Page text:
Acquired tastes are real, but they defy logic
Think back to the first time you tried a cup of black coffee, a swig of beer or a sip of whiskey. What did you think? Did it please the tastebuds, or was your reaction more of a grimace or hasty effort to spit it back out?
Perhaps someone nearby told you, "It's an acquired taste." Right. Of course. That makes sense …
Actually, it really doesn't. What kind of backward logic is that? Wow, that tastes awful. Maybe if I try it again, it will get better. What?
What does make sense is the law of diminishing returns – basically the polar opposite of acquired taste. This "law" states that something you enjoy will become less and less enjoyable as you get more of it. A sports radio host I listened to years ago encapsulated it perfectly, regarding donuts. That first donut tastes fantastic, right? In fact, it is so good, provided you are still hungry, you want to chase that high with another sugary, delicious pastry. And so you do … but something has changed. It isn't quite as good as the first one. But with the memory of donut number one still lingering, you go back for another one. Now, three donuts in, you're not feeling so great. Your stomach is full and the sugar and fried dough that was once heavenly is now overwhelming. A fourth donut might just make you sick.
Again, this makes sense. But acquired taste? That apparently goes something like this. You drink a cup of coffee. It's bitter – nothing like a refreshing glass of juice or a fizzy soda. But you know what? Tomorrow morning, I'm gonna have another one because it might get better.
Beer drinkers, be honest for a sec. How did that first taste of hops and barley treat you? Did it remind you of your first taste of sweet, sweet lemonade … or of another yellowish liquid? I'll admit it took me a few brews – of beer and coffee – before I decided the taste wasn't revolting.
This exercise gets even more fun if you consider tobacco smoking. The thought that never fails to amuse me is that somebody long, long ago had to be the first smoker. Somebody had to see the tobacco leaf and make a leap of faith. They had to decide to stuff it in a rolled-up piece of paper or a pipe, light it on fire, and inhale the smoke … which undoubtedly spurred a hearty coughing fit.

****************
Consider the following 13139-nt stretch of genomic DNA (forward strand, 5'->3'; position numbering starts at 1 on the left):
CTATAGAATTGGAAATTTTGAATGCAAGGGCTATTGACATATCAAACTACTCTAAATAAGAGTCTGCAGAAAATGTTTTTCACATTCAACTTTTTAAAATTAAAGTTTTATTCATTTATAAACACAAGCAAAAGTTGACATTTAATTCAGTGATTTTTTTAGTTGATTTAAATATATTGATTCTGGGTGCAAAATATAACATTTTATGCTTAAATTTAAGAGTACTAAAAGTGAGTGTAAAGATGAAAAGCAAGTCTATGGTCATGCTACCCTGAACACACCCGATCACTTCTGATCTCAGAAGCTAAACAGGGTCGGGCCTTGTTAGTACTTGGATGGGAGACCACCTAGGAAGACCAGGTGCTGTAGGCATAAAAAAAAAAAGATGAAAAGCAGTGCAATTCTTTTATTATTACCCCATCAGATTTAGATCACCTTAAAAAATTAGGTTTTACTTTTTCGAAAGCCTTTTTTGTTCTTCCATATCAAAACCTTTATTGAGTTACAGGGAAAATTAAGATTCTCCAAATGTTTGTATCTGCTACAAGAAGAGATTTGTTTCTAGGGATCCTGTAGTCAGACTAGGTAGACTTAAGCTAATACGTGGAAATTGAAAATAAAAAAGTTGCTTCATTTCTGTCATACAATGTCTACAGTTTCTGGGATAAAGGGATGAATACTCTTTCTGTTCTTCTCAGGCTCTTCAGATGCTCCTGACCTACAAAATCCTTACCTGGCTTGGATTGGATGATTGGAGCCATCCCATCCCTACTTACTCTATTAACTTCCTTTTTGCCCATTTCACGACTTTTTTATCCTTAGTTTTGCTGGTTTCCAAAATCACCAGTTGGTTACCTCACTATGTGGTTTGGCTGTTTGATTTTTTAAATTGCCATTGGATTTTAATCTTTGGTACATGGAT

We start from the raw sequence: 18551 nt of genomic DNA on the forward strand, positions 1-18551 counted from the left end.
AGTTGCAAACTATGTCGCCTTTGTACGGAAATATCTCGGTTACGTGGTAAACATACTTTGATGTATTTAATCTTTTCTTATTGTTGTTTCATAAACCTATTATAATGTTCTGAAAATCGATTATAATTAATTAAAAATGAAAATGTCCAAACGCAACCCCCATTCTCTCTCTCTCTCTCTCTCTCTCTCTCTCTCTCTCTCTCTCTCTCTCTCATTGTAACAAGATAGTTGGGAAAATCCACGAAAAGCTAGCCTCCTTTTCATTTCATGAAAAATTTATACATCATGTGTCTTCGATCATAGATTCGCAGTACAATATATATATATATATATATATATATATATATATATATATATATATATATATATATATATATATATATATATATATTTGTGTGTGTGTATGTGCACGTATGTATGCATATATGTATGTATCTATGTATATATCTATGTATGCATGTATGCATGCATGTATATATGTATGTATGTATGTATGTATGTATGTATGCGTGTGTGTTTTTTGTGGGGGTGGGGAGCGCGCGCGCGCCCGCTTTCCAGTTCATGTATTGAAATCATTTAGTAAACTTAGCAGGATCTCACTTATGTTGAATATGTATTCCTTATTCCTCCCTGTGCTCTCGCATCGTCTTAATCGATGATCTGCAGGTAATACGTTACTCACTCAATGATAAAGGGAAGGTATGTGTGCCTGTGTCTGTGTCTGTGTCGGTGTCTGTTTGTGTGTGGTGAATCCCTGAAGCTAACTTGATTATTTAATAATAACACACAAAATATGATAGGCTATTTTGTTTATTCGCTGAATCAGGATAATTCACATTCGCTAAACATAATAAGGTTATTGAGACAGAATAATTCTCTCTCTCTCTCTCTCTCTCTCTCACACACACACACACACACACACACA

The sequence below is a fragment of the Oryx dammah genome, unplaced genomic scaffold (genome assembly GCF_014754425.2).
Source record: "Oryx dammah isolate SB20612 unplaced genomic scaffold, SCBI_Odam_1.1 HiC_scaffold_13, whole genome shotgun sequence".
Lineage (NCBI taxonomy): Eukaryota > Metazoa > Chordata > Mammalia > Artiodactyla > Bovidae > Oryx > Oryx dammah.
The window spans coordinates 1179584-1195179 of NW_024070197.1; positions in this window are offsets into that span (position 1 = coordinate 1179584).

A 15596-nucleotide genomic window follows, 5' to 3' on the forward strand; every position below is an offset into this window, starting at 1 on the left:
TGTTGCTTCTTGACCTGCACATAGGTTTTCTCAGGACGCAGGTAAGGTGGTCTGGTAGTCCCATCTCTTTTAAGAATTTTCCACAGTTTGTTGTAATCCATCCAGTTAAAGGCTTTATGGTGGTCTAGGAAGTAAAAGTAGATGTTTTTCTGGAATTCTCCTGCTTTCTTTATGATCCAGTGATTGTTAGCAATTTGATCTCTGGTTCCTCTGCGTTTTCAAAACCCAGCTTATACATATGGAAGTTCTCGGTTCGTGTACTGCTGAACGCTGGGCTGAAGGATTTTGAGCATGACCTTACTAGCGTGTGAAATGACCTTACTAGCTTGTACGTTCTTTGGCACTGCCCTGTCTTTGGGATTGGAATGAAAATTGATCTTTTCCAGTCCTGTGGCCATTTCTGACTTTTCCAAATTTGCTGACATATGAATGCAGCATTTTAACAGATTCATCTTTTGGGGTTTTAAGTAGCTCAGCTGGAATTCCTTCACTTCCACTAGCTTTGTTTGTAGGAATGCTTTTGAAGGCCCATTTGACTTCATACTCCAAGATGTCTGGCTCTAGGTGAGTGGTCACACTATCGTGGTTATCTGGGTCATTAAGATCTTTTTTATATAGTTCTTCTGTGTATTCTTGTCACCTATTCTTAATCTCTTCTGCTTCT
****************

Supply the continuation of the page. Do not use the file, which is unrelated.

But rather than decide this idea was probably not the best, they decided to try it again. I mean, when something makes you cough like crazy and tastes like ashes, it's gotta be good.
Then, at some point, this first-ever tobacco smoker had to show his newfound pastime to one his friends. And that friend probably thought this smoking pioneer had absolutely lost his mind.
But after what I can only assume was some next-level persuasion, his friend relents and gives this smoking thing a try – and promptly launches into a coughing fit of his own.
Of course, like most acquired tastes or tolerance build-ups, the coughing eventually subsides, much the same way that coffee or beer tastes more appealing over time. People end up loving what once caused them discomfort.
But I know what you might be thinking – coffee has caffeine, beer contains alcohol, and tobacco is a source of nicotine. All of these substances have feel-good drugs in them, so why wouldn't we love them?
OK, that's a good point – but it doesn't explain acquired food tastes. Think back to your childhood. Aren't there foods you either didn't care for or absolutely hated that you now find appealing, or maybe even delicious? I used to hate sauerkraut and horseradish. Now, I enjoy them both. How on earth did that happen?
A quick internet search of foods that are acquired tastes reveals a few consistent results – raw oysters, anchovies, cilantro and bleu cheese. Maybe you agree with this list and would add a few foods of your own. But still, the logic is absent. Having more of something you dislike will make you not only tolerate it, but possibly love it? What can I say? I don't get it.
In fact, trying to figure out this acquired taste thing is just going to drive me crazy. It's giving me a headache. I give up. I need a beer … a bitter, tasty beer.
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